“I have never experienced an earthquake like this in my entire life!”
Joseph decided to bunker down in his semi-safe home for the night. The next morning, he drove to a Japanese friend’s printing company for more information. Other foreign teachers had also congregated on this local print shop, quickly turning it into a refuge from the disaster. Their only access to the outside world was a computer powered by a car battery, allowing them to access the internet and inform family of their conditions. “We all spent the night at the print shop office, sharing what little food and water we had.”
The next day at the grocery stores, “people were only buying a little more than usual and seemed to be mindful if there would be enough left of other people. Everyone inside the store was calm and collected.”
As Joseph left the store, another car pulled over to offer assistance. A teacher from where he works offered him a ride to an evacuation area, making Joseph “feel safe and well taken care of by the Japanese people.” Although dealing with the ordeals of the earthquake, tsunami, and impending nuclear scenario, Japan’s solidarity truly shines in these times.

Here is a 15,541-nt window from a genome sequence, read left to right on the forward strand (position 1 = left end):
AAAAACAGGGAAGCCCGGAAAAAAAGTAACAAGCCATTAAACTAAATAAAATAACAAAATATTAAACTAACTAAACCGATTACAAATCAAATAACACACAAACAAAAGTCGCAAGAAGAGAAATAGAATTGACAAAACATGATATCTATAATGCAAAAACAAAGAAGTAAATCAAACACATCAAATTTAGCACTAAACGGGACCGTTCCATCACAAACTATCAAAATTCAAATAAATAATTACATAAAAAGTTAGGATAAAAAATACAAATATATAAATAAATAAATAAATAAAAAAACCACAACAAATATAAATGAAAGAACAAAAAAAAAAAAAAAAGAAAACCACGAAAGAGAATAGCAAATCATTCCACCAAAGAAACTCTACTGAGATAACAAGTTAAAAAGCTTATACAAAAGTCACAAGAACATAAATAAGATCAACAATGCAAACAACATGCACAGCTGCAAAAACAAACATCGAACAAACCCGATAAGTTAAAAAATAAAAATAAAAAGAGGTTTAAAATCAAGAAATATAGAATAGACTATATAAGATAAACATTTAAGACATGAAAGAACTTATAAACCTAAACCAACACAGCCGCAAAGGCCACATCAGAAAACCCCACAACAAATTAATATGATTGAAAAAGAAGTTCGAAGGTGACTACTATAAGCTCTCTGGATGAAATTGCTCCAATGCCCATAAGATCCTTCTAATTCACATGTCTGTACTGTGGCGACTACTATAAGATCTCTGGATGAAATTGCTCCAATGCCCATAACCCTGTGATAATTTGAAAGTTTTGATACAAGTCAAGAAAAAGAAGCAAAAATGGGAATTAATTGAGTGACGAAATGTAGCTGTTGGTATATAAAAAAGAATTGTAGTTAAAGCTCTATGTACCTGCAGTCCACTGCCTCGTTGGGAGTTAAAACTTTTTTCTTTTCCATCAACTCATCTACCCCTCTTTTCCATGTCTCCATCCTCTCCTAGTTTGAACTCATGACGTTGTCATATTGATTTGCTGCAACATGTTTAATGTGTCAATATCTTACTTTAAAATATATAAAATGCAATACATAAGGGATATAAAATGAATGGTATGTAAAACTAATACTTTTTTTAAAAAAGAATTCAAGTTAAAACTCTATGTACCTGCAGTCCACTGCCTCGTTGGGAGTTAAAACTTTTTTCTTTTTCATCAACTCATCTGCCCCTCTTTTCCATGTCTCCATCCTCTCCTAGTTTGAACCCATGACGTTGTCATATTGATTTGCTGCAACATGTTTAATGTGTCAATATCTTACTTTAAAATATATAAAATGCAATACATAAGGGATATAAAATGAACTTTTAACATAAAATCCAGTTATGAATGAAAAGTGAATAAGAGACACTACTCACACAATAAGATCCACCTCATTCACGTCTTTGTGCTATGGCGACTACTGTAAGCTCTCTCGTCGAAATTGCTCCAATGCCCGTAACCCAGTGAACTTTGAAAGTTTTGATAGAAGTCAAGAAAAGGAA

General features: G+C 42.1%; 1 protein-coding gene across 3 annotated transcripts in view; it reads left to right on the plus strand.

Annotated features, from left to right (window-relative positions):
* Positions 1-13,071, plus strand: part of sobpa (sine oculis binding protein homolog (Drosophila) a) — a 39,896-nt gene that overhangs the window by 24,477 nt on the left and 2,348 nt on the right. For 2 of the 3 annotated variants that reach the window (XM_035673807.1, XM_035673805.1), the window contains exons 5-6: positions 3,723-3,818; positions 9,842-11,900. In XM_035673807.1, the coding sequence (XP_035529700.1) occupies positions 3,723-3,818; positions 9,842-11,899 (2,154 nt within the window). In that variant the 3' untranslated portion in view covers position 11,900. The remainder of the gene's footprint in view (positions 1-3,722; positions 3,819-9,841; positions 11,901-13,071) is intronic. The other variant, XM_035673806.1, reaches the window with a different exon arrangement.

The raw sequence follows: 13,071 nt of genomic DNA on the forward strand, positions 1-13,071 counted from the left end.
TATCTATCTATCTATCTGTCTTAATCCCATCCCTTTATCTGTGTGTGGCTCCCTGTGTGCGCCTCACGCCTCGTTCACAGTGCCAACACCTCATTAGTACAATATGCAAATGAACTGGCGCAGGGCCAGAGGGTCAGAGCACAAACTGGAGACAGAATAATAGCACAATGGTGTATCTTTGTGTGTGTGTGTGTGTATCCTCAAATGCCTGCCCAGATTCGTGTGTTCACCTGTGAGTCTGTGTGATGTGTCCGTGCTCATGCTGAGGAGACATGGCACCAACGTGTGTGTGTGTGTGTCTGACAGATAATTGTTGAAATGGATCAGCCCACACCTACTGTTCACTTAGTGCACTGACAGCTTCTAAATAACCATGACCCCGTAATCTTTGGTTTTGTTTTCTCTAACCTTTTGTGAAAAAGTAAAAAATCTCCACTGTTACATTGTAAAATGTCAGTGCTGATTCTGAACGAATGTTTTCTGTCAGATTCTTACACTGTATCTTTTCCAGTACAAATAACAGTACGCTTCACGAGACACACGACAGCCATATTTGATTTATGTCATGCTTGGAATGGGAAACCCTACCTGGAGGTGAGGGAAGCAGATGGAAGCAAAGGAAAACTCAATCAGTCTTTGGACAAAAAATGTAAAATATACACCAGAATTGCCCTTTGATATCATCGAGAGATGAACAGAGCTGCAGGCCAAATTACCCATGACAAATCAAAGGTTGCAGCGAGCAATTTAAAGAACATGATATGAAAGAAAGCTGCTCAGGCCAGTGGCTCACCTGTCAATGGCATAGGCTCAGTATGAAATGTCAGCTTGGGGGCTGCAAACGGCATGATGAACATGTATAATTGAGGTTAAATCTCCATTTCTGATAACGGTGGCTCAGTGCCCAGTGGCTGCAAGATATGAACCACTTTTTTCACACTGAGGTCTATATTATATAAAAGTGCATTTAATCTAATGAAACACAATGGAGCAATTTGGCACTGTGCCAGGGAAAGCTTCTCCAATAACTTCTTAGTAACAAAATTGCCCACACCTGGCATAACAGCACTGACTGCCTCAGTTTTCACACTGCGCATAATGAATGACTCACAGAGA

“The earthquake and tsunami reveal the respectful and polite culture instilled in Japanese people.”
Joseph is now in a safe area, and is eager to help Japan recover from this disaster in whatever way he can. He continues to be humbled and grateful for the solidarity demonstrated by the Japanese people.
Working and living overseas brings about many questions and concerns, especially for those who have not ventured abroad before. Common questions include: What will a typical work week look like? Will I have a support network? Is it safe?
As every country around the world has its own unique culture, each will have different expectations in the workplace. A Monday-to-Friday, 9AM-5PM work week may not be the norm in many countries. It’s quite common in some countries to work from Sunday-to-Thursday, 7AM-3PM, or even have 4-day workweeks. That is why being flexible and adaptable to new situations is vital for any overseas position. Here, we aim to address some of the more recent questions and concerns in the following regions: